Aerial Solutions to our Infrastructures Aging Problems

How We Got Here

 In the United States, 1 in 5 miles of highways and major roads, and 45,000 bridges, are in poor condition.”

According to

The American Society of Civil Engineers (ASCE) reports there are at least 46,154 bridges in the U.S. that are ‘structurally deficient’ and 231,000 still need repair and preservation work.

In addition, a report, released by the American Road and Transportation Builders Association, estimates it would take nearly 40 years to repair the current backlog of ‘structurally deficient’ bridges in the U.S. at the current pace. 

In Nov 2021, the Infrastructure Investment and Jobs Act legislation, signed into bill, plans to invest $110 billion of new funds for roads, bridges, and major projects, and reauthorizes the surface transportation program for the next five years building on existing bipartisan surface transportation reauthorization bills passed out previously.  

Throwing Money at Something, Doesn’t Solve the Problem

Providing financial support for repairing the current infrastructure only solves a portion of the problem. There are still many challenges that exist to make these repairs and improvements a reality. According to a report from Ohio University, the following factors greatly influencing the current state of infrastructure inspections:

  • Expensive Equipment: Bridge inspections can be impaired by the amount of expensive equipment required to perform them
  • Lane Closures and Traffic Disruption can cause delays, complaints, or potential traffic hazards
  • Dangers to Personnel: dangers that can include being suspended from significant heights, moving around and over potentially unstable structures, and working in and around water, personnel is regularly exposed to outdoor elements, inclement weather, traffic, and more. 
  • Stringent Regulations Varying regulations affect bridge inspection procedures including environmental, personnel qualifications, scheduling, and recordkeeping
  • Aging Infrastructure: As with any type of manmade structure, bridges weaken over time and their structural integrity can be compromised by a wide variety of incidents and problems

The definition of insanity is doing the same thing over and over and expecting the same results. These current methods are not the best use of time and resources in today’s economy. With technology rapidly changing and improving our daily lives, our infrastructure management needs to grow and change too.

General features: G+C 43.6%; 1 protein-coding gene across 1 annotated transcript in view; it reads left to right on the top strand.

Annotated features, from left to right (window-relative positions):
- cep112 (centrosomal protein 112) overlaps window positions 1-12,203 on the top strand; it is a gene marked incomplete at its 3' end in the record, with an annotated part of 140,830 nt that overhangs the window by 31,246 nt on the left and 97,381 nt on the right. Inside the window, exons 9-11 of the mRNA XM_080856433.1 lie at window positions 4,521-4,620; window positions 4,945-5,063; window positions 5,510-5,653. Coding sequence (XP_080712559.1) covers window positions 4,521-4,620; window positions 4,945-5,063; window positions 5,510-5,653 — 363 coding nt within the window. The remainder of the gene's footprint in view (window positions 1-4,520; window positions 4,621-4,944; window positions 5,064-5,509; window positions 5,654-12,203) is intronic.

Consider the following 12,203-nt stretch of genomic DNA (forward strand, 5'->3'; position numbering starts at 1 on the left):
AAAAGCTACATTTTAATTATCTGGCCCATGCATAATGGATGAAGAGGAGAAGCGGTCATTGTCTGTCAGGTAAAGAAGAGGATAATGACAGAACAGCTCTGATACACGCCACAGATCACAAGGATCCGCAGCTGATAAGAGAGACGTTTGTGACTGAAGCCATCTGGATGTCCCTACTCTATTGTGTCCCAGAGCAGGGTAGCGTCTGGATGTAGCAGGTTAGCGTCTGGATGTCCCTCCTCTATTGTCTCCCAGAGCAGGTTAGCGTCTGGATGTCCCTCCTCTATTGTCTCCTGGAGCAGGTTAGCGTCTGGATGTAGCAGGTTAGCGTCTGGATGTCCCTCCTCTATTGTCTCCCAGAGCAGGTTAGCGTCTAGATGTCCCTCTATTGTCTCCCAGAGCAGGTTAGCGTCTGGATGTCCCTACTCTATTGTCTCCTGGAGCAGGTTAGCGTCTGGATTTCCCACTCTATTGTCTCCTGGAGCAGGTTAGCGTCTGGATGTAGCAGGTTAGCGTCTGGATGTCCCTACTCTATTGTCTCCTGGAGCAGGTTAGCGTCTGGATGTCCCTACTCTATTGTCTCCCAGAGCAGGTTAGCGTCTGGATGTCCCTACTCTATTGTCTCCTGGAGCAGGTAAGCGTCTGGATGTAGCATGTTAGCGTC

The use of a drone can reduce, if not eliminate most of these issues. Unfortunately, implementation is not always as easy as it sounds. Various issues can arise when attempting to inspect a bridge using a drone, specifically when flying underneath. Below are a few things to consider before doing your first inspection.

  1. Loss of GPS signal
  2. Reduced line-of-site
  3. Material hanging from below can risk being caught in propellor
  4. Wind tunnel effects

Real Solutions to Real Problems

Eye-bot has spent years finding innovative ways to provide drone surveys in hard-to-reach places. Bridges are no exception. Based in Pittsburgh, Pennsylvania, affectionately known as the city of bridges, our team at Eye-bot has found a variety of innovative ways to support bridge and infrastructure inspections. Our team has been contracted to inspect a variety of bridges over the years. Using everything from confined space inspection drones to heavy-lift drones with top mounted Sony DSLR cameras, we find the right tool for the job.

Our trusted data creates an independent, software agnostic, single source of truth that can be configured to work with most CAD, GIS, or Asset Management software. Our data acts as a visual layer to digital twins and can accurately monitor change over time. 

Our team specializes in capturing and using photogrammetric software to create high resolution 3D Drone Visualizations of assets around the world. Using large-scale photogrammetry software such as ContextCapture, Pix4D, and Reality Capture, we use our drone surveying and mapping capabilities to provide asset owners and engineers the accurate information they need to make the most informed decisions about our critical infrastructure.

Individual pictures and 2D diagrams only tell part of a story. 3D models by their nature are already in a format that our brains instantly recognize this allows our brain to interpret a situation much easier.

3D Asset visualization is likely to be the future of asset management; but that does not mean companies and governments are prepared for that future. The first step is to use the drone for basic inspection imaging and video, like we have been doing for years with our customers.

Getting Started

Recently, Eye-bot was contracted to provide visual data of a decommissioned railroad bridge spanning over the Ohio River for an international, multi-discipline consulting firm providing turnkey electrical, mechanical, and structural engineering solutions. This inspection provided a series of images and videos that could be used to safely inspect all hard-to-reach elements of the bridge without having to risk the safety of equipment and personnel.

Using a variety of aerial solutions which included a drone with both top and bottom mounted zoom sensors, our Part 107 pilots were able to work along with the project engineer in charge of conducting the bridge inspection to safely capture the entire area of interest.  Prior to using Eye-bot to complete this inspection, alternative methods to inspect the bridge included using a waterway barge with an aerial work platform. Using our trained team of pilots and equipment the project outcome resulted in >50% cost and time savings for the engineering firm contracted with completing the work.

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